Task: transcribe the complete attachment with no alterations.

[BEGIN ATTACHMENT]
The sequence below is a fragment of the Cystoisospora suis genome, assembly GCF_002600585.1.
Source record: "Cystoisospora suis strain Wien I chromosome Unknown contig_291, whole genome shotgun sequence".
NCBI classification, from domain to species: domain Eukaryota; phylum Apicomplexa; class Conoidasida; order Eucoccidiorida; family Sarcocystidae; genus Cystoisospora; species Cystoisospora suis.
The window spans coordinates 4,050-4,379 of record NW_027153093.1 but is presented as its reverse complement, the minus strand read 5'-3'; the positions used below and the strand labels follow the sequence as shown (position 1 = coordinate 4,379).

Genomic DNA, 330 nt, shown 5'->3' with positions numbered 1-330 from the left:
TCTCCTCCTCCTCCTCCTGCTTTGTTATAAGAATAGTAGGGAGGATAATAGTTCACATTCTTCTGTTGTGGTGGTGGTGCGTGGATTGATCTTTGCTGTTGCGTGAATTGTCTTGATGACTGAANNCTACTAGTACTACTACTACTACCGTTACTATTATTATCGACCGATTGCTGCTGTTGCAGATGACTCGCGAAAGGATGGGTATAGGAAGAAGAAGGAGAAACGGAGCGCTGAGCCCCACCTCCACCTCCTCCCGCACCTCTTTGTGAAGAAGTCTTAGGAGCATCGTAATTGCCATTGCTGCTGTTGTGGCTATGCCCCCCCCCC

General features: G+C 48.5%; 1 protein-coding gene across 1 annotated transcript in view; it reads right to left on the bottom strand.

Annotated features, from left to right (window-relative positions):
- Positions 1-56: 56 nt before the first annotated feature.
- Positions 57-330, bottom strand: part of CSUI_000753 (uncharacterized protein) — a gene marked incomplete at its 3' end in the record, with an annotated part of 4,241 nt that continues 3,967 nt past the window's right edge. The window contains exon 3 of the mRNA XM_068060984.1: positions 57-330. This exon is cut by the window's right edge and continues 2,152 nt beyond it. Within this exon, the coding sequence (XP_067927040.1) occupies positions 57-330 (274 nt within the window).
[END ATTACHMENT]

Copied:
The sequence below is a fragment of the Cystoisospora suis genome, assembly GCF_002600585.1.
Source record: "Cystoisospora suis strain Wien I chromosome Unknown contig_291, whole genome shotgun sequence".
NCBI classification, from domain to species: domain Eukaryota; phylum Apicomplexa; class Conoidasida; order Eucoccidiorida; family Sarcocystidae; genus Cystoisospora; species Cystoisospora suis.
The window spans coordinates 4,050-4,379 of record NW_027153093.1 but is presented as its reverse complement, the minus strand read 5'-3'; the positions used below and the strand labels follow the sequence as shown (position 1 = coordinate 4,379).

Genomic DNA, 330 nt, shown 5'->3' with positions numbered 1-330 from the left:
TCTCCTCCTCCTCCTCCTGCTTTGTTATAAGAATAGTAGGGAGGATAATAGTTCACATTCTTCTGTTGTGGTGGTGGTGCGTGGATTGATCTTTGCTGTTGCGTGAATTGTCTTGATGACTGAANNCTACTAGTACTACTACTACTACCGTTACTATTATTATCGACCGATTGCTGCTGTTGCAGATGACTCGCGAAAGGATGGGTATAGGAAGAAGAAGGAGAAACGGAGCGCTGAGCCCCACCTCCACCTCCTCCCGCACCTCTTTGTGAAGAAGTCTTAGGAGCATCGTAATTGCCATTGCTGCTGTTGTGGCTATGCCCCCCCCCC

General features: G+C 48.5%; 1 protein-coding gene across 1 annotated transcript in view; it reads right to left on the bottom strand.

Annotated features, from left to right (window-relative positions):
- Positions 1-56: 56 nt before the first annotated feature.
- Positions 57-330, bottom strand: part of CSUI_000753 (uncharacterized protein) — a gene marked incomplete at its 3' end in the record, with an annotated part of 4,241 nt that continues 3,967 nt past the window's right edge. The window contains exon 3 of the mRNA XM_068060984.1: positions 57-330. This exon is cut by the window's right edge and continues 2,152 nt beyond it. Within this exon, the coding sequence (XP_067927040.1) occupies positions 57-330 (274 nt within the window).